Most will place The Social Network (2010) above this one, but I’d rather watch an arrogant, self-entitled marketing genius than a bunch of arrogant, self-entitled brats who have billions come to them because of a social media idea. Both are tremendous movies (the soundtrack to The Social Network is the most provocative of the decade), but what Danny Boyle and actor Michael Fassbender can accomplish in three backstage rooms in Steve Jobs still blows my mind.
6. Roma (2018)
Roma is a beautiful, observant film that intentionally keeps its distance from the focal narrative. In this typical Alfonso Cuarón style, the viewer is granted the liberty to connect relationships, messages, and motifs through visual happenstance, often shot in one long, brilliant take. The world comes to the characters, and with a patient eye, the movie and the viewer unite in empathy for both the servants and the wealthy family who employs them. The black and white photography of a 1970s Mexico City is a pristine replication of Cuarón’s memories as a boy. This is an example of a filmmaker’s diary.
5. The Greatest Showman (2017)
Out of all the movies on this list, I have probably seen The Greatest Showman the most. Every song is a catchy, beautiful hit, every choreography number is entrancing, and the story – albeit extremely fictional in its references to the Ringling Bros. and Barnum & Bailey Circus – is a humble ode to following your dreams. As I mentioned before, I watch movies for the feelings, not the facts. This is an airtight, seamless, and remarkably joyful musical production. Hugh Jackman is an astounding performer, defying age and igniting hope in youngsters and adults alike with that million-dollar smile. This is my “feel good” of the decade.
4. The Babadook (2014)
An insecure single mother and her erratic son read what’s supposed to be a charming bedtime story for kids and quickly find out the book has invited a third presence in their dark, lonely home. Claustrophobic, brooding, and threatening even to the innocent, Australian Director Jennifer Kent’s creation doesn’t let up, and it became the world’s freshest cult horror movie to see in 2014. All places of comfort – a mother’s protection, the shelter under the sheets, and the denial behind closed eyes – are exploited by The Babadook, a supernatural and metaphorical phenomenon to be witnessed…if you dare.
3. Black Swan (2010)
No director can get inside your head like Darren Aronofsky. He pushes his actors and actresses to physical and psychological extremes and challenges his viewers to accept both the real and the imaginary as truths. Natalie Portman threw all self-preservation to the wind, trained for 8 hours a day, 6 days a week at NYC ballet studios and sacrificed her body to implore the needs of Tchaikovsky’s music, Aronofsky’s vision, and the madness of playing a person with paranoid schizophrenia. Or, is it dissociative identity disorder? No matter – this is an impressionistic piece, placing mood, in front of the literal. In other words, it’s the kind of movie that drives Marvel Comic Universe stans nuts. The Black Swan of ten years ago is The Lighthouse of today, and a strong case can be made that images stay with you longer than actions.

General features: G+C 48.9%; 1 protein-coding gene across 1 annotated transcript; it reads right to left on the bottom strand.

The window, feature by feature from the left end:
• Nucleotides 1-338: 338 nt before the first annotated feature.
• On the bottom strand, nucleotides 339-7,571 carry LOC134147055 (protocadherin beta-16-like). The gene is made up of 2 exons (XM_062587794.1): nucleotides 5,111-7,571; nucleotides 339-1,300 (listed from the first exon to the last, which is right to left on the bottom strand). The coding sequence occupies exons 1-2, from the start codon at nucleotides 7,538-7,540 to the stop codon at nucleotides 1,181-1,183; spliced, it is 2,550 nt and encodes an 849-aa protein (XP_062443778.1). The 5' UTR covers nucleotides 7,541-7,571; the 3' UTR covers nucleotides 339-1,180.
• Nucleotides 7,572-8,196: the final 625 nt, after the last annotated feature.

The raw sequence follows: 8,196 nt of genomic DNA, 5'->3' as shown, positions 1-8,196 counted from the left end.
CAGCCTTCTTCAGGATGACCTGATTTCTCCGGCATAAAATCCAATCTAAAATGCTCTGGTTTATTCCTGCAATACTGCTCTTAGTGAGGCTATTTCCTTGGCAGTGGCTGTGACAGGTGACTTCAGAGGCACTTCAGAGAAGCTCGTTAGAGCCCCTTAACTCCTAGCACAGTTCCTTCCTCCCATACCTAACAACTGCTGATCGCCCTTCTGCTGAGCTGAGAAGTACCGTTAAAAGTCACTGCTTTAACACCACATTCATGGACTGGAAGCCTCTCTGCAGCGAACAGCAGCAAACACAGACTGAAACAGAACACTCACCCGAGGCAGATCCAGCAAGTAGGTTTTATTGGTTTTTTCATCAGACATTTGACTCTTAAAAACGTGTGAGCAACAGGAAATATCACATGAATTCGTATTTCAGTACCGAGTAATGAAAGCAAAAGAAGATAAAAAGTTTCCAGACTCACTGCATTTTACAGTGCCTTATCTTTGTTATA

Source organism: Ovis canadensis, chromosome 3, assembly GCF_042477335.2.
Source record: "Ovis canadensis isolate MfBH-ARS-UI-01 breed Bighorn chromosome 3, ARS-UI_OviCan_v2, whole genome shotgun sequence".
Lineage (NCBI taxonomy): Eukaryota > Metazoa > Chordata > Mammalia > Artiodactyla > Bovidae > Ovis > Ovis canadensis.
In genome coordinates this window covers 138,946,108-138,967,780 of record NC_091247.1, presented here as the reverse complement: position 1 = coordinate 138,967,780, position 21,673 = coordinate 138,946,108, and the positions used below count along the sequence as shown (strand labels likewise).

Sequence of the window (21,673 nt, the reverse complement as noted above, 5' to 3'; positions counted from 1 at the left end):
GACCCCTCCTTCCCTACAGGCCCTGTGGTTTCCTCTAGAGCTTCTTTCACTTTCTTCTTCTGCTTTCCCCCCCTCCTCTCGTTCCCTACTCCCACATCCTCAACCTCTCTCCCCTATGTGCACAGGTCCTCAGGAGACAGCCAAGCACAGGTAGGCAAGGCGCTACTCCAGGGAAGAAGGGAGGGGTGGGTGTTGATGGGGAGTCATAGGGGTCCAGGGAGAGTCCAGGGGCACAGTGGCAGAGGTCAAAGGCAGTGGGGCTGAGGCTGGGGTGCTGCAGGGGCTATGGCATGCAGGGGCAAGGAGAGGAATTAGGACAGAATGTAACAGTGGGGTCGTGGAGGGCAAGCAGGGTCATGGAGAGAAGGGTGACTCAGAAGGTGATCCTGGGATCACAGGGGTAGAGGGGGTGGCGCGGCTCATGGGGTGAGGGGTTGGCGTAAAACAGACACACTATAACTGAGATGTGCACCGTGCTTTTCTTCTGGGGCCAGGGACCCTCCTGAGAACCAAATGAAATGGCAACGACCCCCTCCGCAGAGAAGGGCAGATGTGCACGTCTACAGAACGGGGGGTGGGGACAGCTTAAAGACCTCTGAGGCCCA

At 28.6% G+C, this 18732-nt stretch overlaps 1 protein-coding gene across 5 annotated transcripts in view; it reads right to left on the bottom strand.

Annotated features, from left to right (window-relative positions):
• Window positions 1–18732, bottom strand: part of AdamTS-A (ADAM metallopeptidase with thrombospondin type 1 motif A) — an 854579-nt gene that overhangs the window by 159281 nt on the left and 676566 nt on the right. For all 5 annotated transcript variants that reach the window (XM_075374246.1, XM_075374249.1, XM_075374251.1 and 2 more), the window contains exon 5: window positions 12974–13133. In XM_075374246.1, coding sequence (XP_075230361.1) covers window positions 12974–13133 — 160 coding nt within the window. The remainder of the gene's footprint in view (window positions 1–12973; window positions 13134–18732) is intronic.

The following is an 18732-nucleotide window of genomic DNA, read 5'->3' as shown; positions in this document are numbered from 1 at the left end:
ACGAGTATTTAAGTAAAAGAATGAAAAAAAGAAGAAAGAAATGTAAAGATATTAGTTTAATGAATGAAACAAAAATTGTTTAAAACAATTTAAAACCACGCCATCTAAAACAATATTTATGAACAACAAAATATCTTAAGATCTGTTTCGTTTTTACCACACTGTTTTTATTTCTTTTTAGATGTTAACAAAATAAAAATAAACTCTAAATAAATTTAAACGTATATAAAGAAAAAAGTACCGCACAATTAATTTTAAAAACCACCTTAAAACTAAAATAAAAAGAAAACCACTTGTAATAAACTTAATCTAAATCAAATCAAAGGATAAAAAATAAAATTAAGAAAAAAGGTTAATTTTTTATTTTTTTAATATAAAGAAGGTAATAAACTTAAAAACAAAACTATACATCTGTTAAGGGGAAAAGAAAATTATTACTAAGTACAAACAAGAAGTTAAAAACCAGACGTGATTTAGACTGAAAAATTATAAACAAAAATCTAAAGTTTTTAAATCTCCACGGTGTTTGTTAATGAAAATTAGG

2. The Hateful Eight (2015)
This is Quentin Tarantino’s pet project – a Reservoir Dog-hybrid tribute to the spaghetti westerns of Sergio Leone (heck, he even got Ennio Morricone to do the score). It’s a sick and twisted comedy, probably the most character-dichotomized murder mystery ever made (I loved the recent Knives Out, but it is a baby chew toy compared to this one). The mountainous scenes are breathtaking to look at, but the brilliant dialogue, quips, jabs, and shootouts all happen in an isolated cabin, filled with comfy cowhide chairs and a pot of Minnie Mink’s famous coffee brewing in the kitchen. The murderous plot that brews on the surface between a bunch of colorful Civil War characters keeps you guessing to the very last drop of blood on the floor. Not for the faint of heart, but if you’re a Tarantino fan like me, I think this is still his best since Pulp Fiction.
1. The Florida Project (2017)
Not since the cinéma vérité of Chop Shop (2007), has a small, independent film been so raw and compassionate in celebrating its people. Set in the outskirt apartment slums of Disney World, these people really do exist and have a voice that must be heard. Director Sean Baker hits the record button and lets his actors and actresses live naturally (only Willem Dafoe is a Hollywood name), becoming so real, they invoke a pain, a yearning, and a redemption in the viewer. Dafoe is the patient, forgiving savior of a landlord, and his residents are simply born into their poverty, despair, and fading hope of a better life. The ending is all about hope. The movie is all about empathy. It is a slice of life that can breathe the air of spontaneity yet sit still in serenity a moment later. I am jealous of anyone who sees The Florida Project for the first time.